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North Idaho Covid cases continue to rise, but not to the magnitude of earlier waves

PHD Hayden.jpg
Panhandle Health District
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The Panhandle Health District office in Hayden, Idaho (FILE PHOTO)

A rise in coronavirus cases in Idaho that began in early May continues this month. While the virus has largely faded from front pages, Panhandle health officials say Covid is still very present, and serious.

Cases in north Idaho have been rising, though not to the levels seen during the delta and omicron surges. Evidence from hospitalizations and deaths indicates the severity of the current BA.5 strain may not be as bad as those previous variants. Panhandle Health District director Don Duffy says that is a good thing.

“We’re working between 11 to 20 hospital admissions due to Covid in north Idaho,” Duffy said. “Now, that [at] one time was well over 100 to 150 cases. It’s still too early to tell, but there are signs this isn’t quite as severe. When I mean severe, I mean hospitalized or, of course, death.”

In similar fashion, Idaho’s coronavirus death rate has slowed compared to previous waves. The state is closing in on five-thousand deaths from the virus, though state health officials acknowledge that may be an undercount because some deaths might have been attributed to other causes.

The current test positivity rate in the five-county Panhandle region was nearly 25 percent as of July 9, a higher level than Idaho’s six other public health districts. Duffy says there are a few likely factors.

“One, we have the lowest vaccination rate of the other counties here in Idaho, and that’s certainly a concern,” Duffy said. “And also we get a lot of travel coming though north Idaho. We are measuring wastewater, and we saw a spike in that wastewater over the Fourth of July.”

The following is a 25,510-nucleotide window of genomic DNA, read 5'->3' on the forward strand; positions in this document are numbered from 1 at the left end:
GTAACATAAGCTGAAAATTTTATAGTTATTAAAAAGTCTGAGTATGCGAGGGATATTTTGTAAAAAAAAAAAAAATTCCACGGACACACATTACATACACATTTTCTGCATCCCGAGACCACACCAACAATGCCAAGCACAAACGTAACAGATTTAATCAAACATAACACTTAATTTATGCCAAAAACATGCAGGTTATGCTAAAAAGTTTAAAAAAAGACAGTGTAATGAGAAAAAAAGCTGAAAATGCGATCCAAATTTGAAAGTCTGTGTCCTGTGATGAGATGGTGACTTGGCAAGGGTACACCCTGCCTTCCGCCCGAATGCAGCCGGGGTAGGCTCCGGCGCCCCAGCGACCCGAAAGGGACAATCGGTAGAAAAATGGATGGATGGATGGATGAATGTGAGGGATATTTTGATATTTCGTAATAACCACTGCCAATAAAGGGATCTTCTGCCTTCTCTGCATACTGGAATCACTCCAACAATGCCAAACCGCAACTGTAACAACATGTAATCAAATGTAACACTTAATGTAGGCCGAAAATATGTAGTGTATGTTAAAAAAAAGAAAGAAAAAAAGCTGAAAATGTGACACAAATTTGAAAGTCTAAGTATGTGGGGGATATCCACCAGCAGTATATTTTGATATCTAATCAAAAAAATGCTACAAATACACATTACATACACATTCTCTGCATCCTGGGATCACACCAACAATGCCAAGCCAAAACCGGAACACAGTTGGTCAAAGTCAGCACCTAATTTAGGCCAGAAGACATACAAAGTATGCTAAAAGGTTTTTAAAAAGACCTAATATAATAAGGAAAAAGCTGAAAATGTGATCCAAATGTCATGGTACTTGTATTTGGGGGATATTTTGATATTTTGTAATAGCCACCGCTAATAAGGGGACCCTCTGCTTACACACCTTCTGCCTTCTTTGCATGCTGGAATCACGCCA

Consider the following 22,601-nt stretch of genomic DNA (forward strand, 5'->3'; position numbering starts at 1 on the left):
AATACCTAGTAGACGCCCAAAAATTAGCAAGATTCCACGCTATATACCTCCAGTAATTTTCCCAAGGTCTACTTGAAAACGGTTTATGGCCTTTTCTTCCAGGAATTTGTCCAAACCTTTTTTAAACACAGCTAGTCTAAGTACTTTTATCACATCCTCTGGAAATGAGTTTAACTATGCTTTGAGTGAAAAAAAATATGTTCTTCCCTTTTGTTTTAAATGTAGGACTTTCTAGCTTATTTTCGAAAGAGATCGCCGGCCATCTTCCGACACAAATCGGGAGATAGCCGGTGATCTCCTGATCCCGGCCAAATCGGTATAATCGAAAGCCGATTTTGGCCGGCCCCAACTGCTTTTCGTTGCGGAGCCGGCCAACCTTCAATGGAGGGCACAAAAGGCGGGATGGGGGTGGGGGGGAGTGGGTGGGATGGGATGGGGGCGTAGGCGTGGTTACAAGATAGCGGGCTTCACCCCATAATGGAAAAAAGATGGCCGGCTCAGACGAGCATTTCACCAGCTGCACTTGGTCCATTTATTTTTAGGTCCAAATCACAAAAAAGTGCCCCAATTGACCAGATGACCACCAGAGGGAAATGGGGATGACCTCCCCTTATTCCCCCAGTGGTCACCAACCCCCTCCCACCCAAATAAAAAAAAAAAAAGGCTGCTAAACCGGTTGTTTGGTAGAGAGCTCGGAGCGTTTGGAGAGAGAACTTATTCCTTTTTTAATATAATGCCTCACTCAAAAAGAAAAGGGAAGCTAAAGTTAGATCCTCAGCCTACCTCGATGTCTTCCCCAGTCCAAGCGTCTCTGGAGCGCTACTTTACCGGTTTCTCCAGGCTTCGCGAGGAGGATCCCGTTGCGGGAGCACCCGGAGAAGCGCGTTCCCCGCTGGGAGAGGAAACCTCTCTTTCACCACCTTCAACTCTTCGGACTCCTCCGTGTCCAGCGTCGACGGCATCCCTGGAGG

Duffy and Panhandle Health District epidemiologist Jeff Weigel also point to the ease with which the current variant spreads from person to person. Weigel says he thinks the current rise hasn’t peaked yet. And there will probably other mini-surges later this year.

“When people come back inside in the fall – school picks up, cold weather comes, everybody’s come back inside – cases will likely pick up again. The question is whether it’ll be this variant or a different one,” Weigel said.

Weigel said patterns so far indicate that succeeding variants are less severe than their predecessors – a pattern that can be strengthened if more Panhandle residents get vaccinated, observe physical distancing and wear masks.

Brandon Hollingsworth is your All Things Considered host. He has served public radio audiences for fifteen years, primarily in reporting, hosting and interviewing. His previous ports-of-call were WUOT-FM in Knoxville, Tennessee, and Alabama Public Radio. His work has been heard nationally on Morning Edition, All Things Considered, Here and Now and NPR’s top-of-the-hour newscasts.